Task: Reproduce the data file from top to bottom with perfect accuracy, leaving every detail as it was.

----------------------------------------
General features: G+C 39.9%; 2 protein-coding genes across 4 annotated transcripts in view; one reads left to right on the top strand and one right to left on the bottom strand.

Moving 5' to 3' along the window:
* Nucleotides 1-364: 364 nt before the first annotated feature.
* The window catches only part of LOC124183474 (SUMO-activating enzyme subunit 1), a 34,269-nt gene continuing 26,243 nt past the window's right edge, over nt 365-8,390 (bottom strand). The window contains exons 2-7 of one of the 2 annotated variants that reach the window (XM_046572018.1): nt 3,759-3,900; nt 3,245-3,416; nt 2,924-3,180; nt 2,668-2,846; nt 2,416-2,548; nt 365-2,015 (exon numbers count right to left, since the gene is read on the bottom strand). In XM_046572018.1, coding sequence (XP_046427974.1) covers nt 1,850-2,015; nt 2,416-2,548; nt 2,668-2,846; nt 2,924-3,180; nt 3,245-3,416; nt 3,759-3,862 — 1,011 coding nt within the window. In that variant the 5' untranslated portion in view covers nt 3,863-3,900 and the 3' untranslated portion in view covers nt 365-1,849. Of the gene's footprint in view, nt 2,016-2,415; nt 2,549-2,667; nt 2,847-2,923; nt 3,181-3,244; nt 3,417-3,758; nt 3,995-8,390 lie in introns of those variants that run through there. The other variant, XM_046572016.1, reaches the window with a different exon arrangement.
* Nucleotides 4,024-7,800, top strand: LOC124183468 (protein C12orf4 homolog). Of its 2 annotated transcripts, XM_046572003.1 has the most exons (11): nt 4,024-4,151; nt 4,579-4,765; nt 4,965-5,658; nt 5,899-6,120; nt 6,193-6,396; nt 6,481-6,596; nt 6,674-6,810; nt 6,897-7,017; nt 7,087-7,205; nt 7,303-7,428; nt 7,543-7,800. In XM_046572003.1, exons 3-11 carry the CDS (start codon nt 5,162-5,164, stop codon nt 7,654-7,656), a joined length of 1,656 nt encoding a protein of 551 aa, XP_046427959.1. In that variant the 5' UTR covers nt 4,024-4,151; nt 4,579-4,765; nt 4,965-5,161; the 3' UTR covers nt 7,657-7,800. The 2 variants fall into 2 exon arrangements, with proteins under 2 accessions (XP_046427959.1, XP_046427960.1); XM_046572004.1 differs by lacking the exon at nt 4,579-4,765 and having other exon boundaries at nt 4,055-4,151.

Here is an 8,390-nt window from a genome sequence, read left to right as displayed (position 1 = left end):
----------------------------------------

General features: G+C 39.9%; 2 protein-coding genes across 4 annotated transcripts in view; one reads left to right on the top strand and one right to left on the bottom strand.

Moving 5' to 3' along the window:
* Nucleotides 1-364: 364 nt before the first annotated feature.
* The window catches only part of LOC124183474 (SUMO-activating enzyme subunit 1), a 34,269-nt gene continuing 26,243 nt past the window's right edge, over nt 365-8,390 (bottom strand). The window contains exons 2-7 of one of the 2 annotated variants that reach the window (XM_046572018.1): nt 3,759-3,900; nt 3,245-3,416; nt 2,924-3,180; nt 2,668-2,846; nt 2,416-2,548; nt 365-2,015 (exon numbers count right to left, since the gene is read on the bottom strand). In XM_046572018.1, coding sequence (XP_046427974.1) covers nt 1,850-2,015; nt 2,416-2,548; nt 2,668-2,846; nt 2,924-3,180; nt 3,245-3,416; nt 3,759-3,862 — 1,011 coding nt within the window. In that variant the 5' untranslated portion in view covers nt 3,863-3,900 and the 3' untranslated portion in view covers nt 365-1,849. Of the gene's footprint in view, nt 2,016-2,415; nt 2,549-2,667; nt 2,847-2,923; nt 3,181-3,244; nt 3,417-3,758; nt 3,995-8,390 lie in introns of those variants that run through there. The other variant, XM_046572016.1, reaches the window with a different exon arrangement.
* Nucleotides 4,024-7,800, top strand: LOC124183468 (protein C12orf4 homolog). Of its 2 annotated transcripts, XM_046572003.1 has the most exons (11): nt 4,024-4,151; nt 4,579-4,765; nt 4,965-5,658; nt 5,899-6,120; nt 6,193-6,396; nt 6,481-6,596; nt 6,674-6,810; nt 6,897-7,017; nt 7,087-7,205; nt 7,303-7,428; nt 7,543-7,800. In XM_046572003.1, exons 3-11 carry the CDS (start codon nt 5,162-5,164, stop codon nt 7,654-7,656), a joined length of 1,656 nt encoding a protein of 551 aa, XP_046427959.1. In that variant the 5' UTR covers nt 4,024-4,151; nt 4,579-4,765; nt 4,965-5,161; the 3' UTR covers nt 7,657-7,800. The 2 variants fall into 2 exon arrangements, with proteins under 2 accessions (XP_046427959.1, XP_046427960.1); XM_046572004.1 differs by lacking the exon at nt 4,579-4,765 and having other exon boundaries at nt 4,055-4,151.

Here is an 8,390-nt window from a genome sequence, read left to right as displayed (position 1 = left end):